OUR SMALL HERD

Our four boys came from Ardo Alpacas in Aberdeenshire. We are not alpaca breeders and have our boys purely as pets. Our experience is that you don't need to be a breeder and that a 'batchelor herd' can give much pleasure to the owner. We have 8 acres including our big garden and grazing for the boys, 15 miles north of Inverness, Scotland. I spin, knit, felt and crochet with the fleece from the boys.

Clicking!!

Just a reminder that clicking on (most) of the photos will show them greatly enlarged.

Sunday, 30 September 2012

Water fowl

Soggy Fidget!  Like most of UK we had a couple of days of wild weather this week and we got a good soaking, although not as bad as some parts of the country.  Our field shelters are all open so the boys suit themselves as to when they will be inside, or out and about.  During the heaviest of the rain the boys were in but boredom set in and they went out to graze with the result that they too got a drenching.
The heavy rain is reflected in the spots on the photo as the boys get into the  big, dry steading and get stuck into their hay.
A couple of days ago, about 7.30am Robbie let the hens out of their hen-house and saw that all the boys - except Faro - were lying next to each other in a line in the big steading, all chewing the cud and totally relaxed.  Faro was lying nearby in front of the field shelter.  A good photo opportunity so Robbie came back to the house and collected the camera.  The boys were still in the same positions but just as a photo was being lined up, Hunkey Dunkey the cockerel in the nearby hen compound decided to grab one of his hens for his morning 'constitutional!'  Delilah the hen was having none of his early morning amorous advances and started shrieking loudly.  Faro the guard jumped to his feet on hearing the commotion followed immediately by the rest of the boys who ran out of the steading to see what was going on.  A good photo - op missed but here is the resulting one with Faro on the extreme right, tail up and ready for action!
Yesterday we got three new chickens to add to Dunkey's harem.  These young birds came from a breeder in Skye who comes to the mainland several times a year and it's always interesting to see a line of people with their boxes queueing for their new chickens with the children especially excited.  From the left they are a Black Rock, a Light Sussex and a Bluebell who will now spend a couple of days in their new home getting used to their surroundings before going outside into a secure cage before venturing into the compounds.  Dunkey is patrolling in the next compound and he can hear the occasional 'Cluck' from the new birds so is eager to introduce himself!  The two older hens are unlikely to be pleased to see younger birds though so there will be a bit of 'hen-pecking' going on before status quo is restored.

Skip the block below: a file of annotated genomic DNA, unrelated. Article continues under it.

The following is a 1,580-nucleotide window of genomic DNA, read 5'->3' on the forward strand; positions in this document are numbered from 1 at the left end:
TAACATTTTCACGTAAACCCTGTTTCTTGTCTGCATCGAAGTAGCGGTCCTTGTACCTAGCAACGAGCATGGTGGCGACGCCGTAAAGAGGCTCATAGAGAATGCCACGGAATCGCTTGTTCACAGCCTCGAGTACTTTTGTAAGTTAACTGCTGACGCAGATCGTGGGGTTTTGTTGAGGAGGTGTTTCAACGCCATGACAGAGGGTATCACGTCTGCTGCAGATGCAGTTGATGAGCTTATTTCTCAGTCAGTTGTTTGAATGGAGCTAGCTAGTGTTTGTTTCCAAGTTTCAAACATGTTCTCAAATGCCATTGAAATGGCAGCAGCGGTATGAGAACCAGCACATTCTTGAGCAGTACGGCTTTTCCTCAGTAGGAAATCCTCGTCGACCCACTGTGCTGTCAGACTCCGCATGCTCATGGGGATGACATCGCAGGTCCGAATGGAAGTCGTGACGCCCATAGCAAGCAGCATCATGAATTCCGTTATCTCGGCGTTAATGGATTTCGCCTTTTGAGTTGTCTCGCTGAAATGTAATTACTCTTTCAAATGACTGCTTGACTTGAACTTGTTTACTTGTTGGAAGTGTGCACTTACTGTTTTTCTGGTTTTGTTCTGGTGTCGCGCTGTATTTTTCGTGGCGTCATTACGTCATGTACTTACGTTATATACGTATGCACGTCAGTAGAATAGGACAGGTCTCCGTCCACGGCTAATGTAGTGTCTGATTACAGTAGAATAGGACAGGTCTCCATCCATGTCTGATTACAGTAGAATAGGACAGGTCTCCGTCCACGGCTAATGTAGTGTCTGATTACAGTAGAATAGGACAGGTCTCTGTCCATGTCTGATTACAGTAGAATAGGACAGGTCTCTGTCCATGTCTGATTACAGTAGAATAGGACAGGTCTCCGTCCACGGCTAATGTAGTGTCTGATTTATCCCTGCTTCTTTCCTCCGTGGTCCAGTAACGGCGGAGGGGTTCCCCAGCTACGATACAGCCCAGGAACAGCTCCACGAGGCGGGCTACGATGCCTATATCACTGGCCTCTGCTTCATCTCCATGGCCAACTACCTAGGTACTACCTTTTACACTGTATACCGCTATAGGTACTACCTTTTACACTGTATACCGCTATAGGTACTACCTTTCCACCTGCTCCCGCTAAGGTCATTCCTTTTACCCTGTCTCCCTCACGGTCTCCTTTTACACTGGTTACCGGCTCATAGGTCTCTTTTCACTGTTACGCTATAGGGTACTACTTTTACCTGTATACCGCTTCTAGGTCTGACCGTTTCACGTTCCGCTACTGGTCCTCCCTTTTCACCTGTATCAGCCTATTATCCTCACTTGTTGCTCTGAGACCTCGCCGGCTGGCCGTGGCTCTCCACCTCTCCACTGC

On one of the few nice mornings this week, the view from the veg garden was great!
And finally.............Clematis 'Tangutica' on the fence still giving a great display of yellow flowers before turning into those fluffy, silvery coloured balls.

Sunday, 23 September 2012

Wassup?!

It's a typical group reaction by alpacas when they see something interesting or something which could be a threat.  One animal spots it and within seconds the others are looking in the same direction.  Up go their ears, and sometimes their tails as they 'lock on' to the potential threat.  We have no experience of female alpacas to know if they have the same reaction, but it is certainly true of our boys.
Hidden in the middle of the group is Wee Eck, smaller than the other boys and just behind Rufus, but just as interested in what is going on on the other side of the fence.
The view as seen by Rufus!  The item of interest being watched by the boys is a flock of sheep being rounded up by our neighbouring crofter and his dogs.  As if a flock of sheep isn't interesting enough, dogs running around accompanied by shouting and whistling from the humans certainly are!  In the distance, between Rufus's ears is the flock of sheep!
Even Fergus is wondering what is going on in the neighbouring field.  He is one laid back alpaca, preferring to chew the cud and let others deal with problems and seen here with Fidget behind him.
The daily 'poop-patrol' has arrived and Gully (left) and Fyta decide to check out the contents of the barrow.  No surprises in there then!  Faro is in the background. This, and the foregoing photos were taken yesterday morning which was crisp and frosty following a pretty cold night.  Ice appeared on the water troughs and earlier in the week we had the first dusting of snow on the hills - and it's still only September! 
Earlier in the week we had a great visit from two old friends, Albert and Tia who had their first alpaca 'experience' on a trip to the frozen north from the balmy climate of Edinburgh!  The boys were in good form and here Faro the guard gives them the once over and declares them to be of the friendly human variety!
So now more boys come to have a look at the visitors.  Faro at the front, Gaucho behind with Fergus behind Tia  - hoping that visitors might mean food!  Gully is looking through the fence on the left.
And finally.............the view from the new house site, across the top paddocks to Ben Wyvis in the distance.  The boys can be seen in the middle of the picture -  with a bit of magnification!

Sunday, 16 September 2012

This is a typical Fyta pose - head into the bowl at feeding time.  He's already finished off his supplement and gone around most of the empty bowls, hoovering up any grains that are left - here he is in Faro's bowl.
Meanwhile Faro has dared to go near to Fidget's bowl which spark's an immediate reaction  - neck out, camel noises and working up a spit!  Fyta (with black 'trousers' at the rear) continues with the hoovering and Gully (front right) wonders if there is more.  The boys have had their daily dose of Verm-X over the past 6 days so they will have one more dose tonight.